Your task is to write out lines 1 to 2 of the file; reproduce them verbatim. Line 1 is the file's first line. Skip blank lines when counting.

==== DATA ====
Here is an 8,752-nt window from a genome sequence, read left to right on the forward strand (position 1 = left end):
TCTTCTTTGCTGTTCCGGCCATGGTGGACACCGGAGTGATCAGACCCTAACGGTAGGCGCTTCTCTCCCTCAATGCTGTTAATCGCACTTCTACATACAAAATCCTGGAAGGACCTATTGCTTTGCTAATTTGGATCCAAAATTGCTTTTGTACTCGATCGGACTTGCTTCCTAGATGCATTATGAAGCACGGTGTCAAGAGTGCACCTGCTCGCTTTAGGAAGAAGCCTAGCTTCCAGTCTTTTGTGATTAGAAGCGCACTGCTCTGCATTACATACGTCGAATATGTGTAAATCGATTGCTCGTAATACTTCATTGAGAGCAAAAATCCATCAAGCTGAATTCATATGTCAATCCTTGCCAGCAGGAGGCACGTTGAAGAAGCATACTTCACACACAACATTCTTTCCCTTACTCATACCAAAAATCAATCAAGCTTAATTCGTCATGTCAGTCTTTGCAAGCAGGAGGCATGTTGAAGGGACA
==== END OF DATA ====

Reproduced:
Here is an 8,752-nt window from a genome sequence, read left to right on the forward strand (position 1 = left end):
TCTTCTTTGCTGTTCCGGCCATGGTGGACACCGGAGTGATCAGACCCTAACGGTAGGCGCTTCTCTCCCTCAATGCTGTTAATCGCACTTCTACATACAAAATCCTGGAAGGACCTATTGCTTTGCTAATTTGGATCCAAAATTGCTTTTGTACTCGATCGGACTTGCTTCCTAGATGCATTATGAAGCACGGTGTCAAGAGTGCACCTGCTCGCTTTAGGAAGAAGCCTAGCTTCCAGTCTTTTGTGATTAGAAGCGCACTGCTCTGCATTACATACGTCGAATATGTGTAAATCGATTGCTCGTAATACTTCATTGAGAGCAAAAATCCATCAAGCTGAATTCATATGTCAATCCTTGCCAGCAGGAGGCACGTTGAAGAAGCATACTTCACACACAACATTCTTTCCCTTACTCATACCAAAAATCAATCAAGCTTAATTCGTCATGTCAGTCTTTGCAAGCAGGAGGCATGTTGAAGGGACA